Horse Camping Gear
Most camping gear used with trail riding is standard stuff normally used for other camping. However, there are a few details and issues which are important to take into consideration.
One issue is weight. If you’ll be operating out of a base camp, you may not need to have gear that’s as light weight as a backpacker would carry, but weight is still a consideration horse packing.
Another thing to consider is what time of year you’re going and what elevation. Backpacking and regular family-style nylon tents are usually fine in most of the state in the middle of summer. Many horse packers invest in a good quality canvas tent, though, because they’re usually warmer and sturdier for weather extremes in the spring and fall. Canvas tents are the only ones you can heat with a wood stove whereas nylon will melt if exposed to a flame.
The third thing to consider is what type of ground will you be setting the tent. Open country requires a firmly anchored tent and if the county you’ll be in is rocky, you’ll use a different kind of stake than the type you’d use if you’re camping on sand or loose soil.
Essentially, though, there are three kinds of tents to consider when planning to go trail riding: the ones which rip in the first hard wind, 2) the ones that collapse in the rain and 3) the ones which can’t be staked down).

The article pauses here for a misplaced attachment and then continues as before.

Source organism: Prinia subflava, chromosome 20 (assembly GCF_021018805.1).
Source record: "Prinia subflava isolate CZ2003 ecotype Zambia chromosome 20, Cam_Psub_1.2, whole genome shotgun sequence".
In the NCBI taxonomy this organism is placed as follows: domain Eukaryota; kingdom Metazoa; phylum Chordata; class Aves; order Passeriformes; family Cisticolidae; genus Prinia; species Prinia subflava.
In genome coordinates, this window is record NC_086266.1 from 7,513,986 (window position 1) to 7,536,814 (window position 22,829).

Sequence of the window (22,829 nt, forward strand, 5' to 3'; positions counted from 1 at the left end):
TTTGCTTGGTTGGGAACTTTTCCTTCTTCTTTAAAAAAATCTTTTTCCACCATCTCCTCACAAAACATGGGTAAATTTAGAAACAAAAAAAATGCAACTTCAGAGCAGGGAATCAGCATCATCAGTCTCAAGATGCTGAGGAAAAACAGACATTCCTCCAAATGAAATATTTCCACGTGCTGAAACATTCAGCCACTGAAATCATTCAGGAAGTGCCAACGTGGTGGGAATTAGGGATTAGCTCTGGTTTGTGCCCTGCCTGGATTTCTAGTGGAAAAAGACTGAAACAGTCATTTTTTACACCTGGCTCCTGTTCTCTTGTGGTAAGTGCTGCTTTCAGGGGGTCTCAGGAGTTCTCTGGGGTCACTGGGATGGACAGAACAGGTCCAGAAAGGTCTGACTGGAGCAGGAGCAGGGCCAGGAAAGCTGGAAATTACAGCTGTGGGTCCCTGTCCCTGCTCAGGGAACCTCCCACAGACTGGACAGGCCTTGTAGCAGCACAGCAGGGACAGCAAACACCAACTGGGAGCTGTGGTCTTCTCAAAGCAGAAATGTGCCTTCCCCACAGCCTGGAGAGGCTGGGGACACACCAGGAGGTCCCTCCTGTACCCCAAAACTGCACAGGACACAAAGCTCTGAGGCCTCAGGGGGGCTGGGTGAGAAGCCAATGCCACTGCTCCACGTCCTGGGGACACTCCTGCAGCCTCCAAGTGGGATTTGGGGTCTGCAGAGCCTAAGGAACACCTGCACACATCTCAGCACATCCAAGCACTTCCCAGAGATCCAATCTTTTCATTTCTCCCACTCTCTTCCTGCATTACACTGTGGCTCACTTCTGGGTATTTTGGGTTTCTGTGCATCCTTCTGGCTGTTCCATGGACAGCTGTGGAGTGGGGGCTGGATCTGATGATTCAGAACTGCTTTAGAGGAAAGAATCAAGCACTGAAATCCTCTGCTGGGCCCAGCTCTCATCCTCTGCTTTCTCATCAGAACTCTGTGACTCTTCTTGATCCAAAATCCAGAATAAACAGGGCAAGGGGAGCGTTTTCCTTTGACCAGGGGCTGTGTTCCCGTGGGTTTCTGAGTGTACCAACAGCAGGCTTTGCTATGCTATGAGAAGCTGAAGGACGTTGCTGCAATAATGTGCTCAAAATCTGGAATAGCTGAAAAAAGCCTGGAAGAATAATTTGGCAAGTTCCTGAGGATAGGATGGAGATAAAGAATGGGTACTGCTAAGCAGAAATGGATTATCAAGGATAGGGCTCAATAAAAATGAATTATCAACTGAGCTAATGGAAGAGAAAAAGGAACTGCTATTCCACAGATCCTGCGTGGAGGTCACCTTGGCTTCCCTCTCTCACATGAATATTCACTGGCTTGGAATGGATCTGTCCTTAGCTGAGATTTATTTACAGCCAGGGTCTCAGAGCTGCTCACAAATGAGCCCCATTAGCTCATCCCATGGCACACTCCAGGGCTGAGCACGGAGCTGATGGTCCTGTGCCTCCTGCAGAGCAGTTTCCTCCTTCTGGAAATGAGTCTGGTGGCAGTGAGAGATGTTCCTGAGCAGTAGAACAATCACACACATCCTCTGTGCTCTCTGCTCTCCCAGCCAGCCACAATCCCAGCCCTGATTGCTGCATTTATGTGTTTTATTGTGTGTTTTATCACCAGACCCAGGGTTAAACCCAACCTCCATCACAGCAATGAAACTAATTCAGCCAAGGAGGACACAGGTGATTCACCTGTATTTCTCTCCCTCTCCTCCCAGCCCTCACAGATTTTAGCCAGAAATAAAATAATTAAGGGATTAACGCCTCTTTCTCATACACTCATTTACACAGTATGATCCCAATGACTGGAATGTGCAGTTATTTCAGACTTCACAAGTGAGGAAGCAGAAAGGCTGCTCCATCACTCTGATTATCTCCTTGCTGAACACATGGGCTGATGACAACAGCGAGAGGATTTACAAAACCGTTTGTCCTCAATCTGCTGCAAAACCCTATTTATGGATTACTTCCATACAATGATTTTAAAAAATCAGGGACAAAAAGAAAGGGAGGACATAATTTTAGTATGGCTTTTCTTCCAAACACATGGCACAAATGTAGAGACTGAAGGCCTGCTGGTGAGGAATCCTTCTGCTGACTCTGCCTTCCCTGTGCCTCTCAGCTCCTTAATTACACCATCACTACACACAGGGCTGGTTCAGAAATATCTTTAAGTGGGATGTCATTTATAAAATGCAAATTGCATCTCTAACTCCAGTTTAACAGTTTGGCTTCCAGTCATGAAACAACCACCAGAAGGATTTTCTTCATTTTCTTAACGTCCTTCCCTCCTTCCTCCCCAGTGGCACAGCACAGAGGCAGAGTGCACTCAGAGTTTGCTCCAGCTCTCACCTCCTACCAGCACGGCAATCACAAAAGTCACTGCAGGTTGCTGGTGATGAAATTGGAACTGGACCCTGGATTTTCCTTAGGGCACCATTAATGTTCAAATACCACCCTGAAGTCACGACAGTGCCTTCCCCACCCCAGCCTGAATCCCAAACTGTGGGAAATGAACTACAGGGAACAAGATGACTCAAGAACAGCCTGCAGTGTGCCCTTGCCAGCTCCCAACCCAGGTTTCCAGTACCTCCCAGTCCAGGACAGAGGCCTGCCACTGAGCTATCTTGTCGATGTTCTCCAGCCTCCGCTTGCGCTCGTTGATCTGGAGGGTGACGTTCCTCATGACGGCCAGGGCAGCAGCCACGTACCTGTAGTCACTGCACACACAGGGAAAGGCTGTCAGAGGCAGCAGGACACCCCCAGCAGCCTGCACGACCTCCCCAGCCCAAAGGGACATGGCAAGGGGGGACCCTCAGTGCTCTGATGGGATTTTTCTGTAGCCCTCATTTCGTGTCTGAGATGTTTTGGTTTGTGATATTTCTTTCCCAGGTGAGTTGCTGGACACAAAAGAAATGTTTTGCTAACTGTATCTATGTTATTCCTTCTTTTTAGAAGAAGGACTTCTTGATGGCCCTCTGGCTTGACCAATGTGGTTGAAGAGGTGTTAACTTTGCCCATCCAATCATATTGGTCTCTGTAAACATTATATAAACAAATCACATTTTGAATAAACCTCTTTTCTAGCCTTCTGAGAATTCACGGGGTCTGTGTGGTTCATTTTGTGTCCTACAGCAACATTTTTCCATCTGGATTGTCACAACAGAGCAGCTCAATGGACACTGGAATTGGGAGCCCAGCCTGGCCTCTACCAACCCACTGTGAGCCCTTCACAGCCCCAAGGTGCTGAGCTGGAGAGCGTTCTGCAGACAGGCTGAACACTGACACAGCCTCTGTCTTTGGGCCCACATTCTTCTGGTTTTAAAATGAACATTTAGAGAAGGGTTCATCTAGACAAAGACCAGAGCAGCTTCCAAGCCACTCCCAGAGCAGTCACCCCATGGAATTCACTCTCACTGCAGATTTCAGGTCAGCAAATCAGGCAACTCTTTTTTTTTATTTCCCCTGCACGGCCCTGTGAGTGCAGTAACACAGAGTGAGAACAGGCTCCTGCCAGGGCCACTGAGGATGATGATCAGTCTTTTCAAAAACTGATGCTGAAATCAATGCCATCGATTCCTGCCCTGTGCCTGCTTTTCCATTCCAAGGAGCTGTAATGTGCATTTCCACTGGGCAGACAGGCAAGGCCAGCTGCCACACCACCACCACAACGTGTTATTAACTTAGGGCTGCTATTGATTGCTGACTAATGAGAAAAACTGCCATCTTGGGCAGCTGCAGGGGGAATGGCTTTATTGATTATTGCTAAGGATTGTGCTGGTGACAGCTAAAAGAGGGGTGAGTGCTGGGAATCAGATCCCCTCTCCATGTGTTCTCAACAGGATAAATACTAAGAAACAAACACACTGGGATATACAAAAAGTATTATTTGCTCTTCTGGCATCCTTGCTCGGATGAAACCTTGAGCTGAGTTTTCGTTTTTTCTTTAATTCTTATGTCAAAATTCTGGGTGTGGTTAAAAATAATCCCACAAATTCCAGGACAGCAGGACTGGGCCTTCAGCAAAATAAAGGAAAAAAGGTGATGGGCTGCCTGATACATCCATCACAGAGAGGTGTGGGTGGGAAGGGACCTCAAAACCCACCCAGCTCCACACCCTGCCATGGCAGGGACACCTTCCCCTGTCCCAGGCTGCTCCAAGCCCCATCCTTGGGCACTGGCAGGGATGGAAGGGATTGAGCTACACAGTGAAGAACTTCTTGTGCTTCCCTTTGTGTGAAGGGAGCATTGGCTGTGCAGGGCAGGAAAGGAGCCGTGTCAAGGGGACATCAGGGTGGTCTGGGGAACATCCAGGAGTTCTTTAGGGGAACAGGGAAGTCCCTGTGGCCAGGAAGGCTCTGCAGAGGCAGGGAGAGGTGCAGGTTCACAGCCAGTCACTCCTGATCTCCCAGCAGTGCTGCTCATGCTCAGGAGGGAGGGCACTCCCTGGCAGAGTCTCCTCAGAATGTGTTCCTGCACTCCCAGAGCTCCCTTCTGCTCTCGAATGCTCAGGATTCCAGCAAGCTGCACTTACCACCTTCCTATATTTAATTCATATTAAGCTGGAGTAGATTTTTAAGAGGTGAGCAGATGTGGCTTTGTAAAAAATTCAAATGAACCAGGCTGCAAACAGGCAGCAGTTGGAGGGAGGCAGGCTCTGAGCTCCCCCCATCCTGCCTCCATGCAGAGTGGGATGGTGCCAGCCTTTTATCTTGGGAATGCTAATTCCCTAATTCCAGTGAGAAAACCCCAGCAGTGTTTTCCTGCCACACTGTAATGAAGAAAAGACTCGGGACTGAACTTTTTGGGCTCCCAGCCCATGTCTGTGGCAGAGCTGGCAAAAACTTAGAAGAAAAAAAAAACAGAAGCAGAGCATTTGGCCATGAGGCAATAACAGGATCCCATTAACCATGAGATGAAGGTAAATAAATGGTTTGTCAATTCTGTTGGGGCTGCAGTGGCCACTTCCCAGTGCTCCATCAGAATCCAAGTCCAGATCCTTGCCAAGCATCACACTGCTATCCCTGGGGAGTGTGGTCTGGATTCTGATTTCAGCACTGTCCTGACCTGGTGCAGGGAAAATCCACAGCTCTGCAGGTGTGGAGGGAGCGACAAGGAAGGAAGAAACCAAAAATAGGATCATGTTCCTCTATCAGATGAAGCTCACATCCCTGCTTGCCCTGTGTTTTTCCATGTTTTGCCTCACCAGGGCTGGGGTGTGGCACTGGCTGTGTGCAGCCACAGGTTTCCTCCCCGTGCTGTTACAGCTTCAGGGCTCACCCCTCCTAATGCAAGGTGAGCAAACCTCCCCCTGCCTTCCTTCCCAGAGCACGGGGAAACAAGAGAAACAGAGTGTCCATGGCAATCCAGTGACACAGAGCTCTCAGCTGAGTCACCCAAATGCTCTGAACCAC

This is the style of my favorite summer base camp tent. When the kids were teens we had a Coleman like this which seemed roomy enough to park a Volkswagen. It had decent head room and three interior sections. We never tried sleeping six or eight people in one. Three people with room for plenty of gear was about right.
The design held up in many northern prairie thunderstorms. One time we came back to the tent and found the floor floating on three inches of water with only condensation inside the tent.
What gives out first on this style are the top arch supports which split in a high wind will rip the center of the rain fly. When that happened to us, duct tape was applied, but alas, the effort to repair “rip stop” and keep it from ripping more was futile, to say nothing of trying to find replacements for shock-corded graphite poles. Considering that particular tent had lasted more than 60 days of being exposed to either mid-summer sun or gale force winds over the course of two summers, I kept what was left, tossed what was broken, and bought a new one.
The model shown here has the added feature that it has its own built-in lights which use the power source of a CPX® 6. (A Coleman lantern.)
A product review on the company website from a customer in Havre, MT, states: “We purchased this tent several years ago and consider ourselves avid campers. This tent is terrific! We love the bathtub bottom, the hinged door, the roll up windows, and the removable rain fly! We camp in northern Montana in early spring to late fall and haven’t been disappointed yet. It does help to have two people for the initial set-up. You stay very warm and the light gives enough glow to find things in the dark. We’ve never had a problem camping in the rain or cold, we stay warm and dry in here.”
Preself Lightweight Tipi Tent
- 3 PERSONS, 4 SEASONS HOT TENT. Designed a fire retardant Stove jack for stove pipe. 2 big air vents . Double door. it is an ideal choice for family or team to camping hiking in all seasons.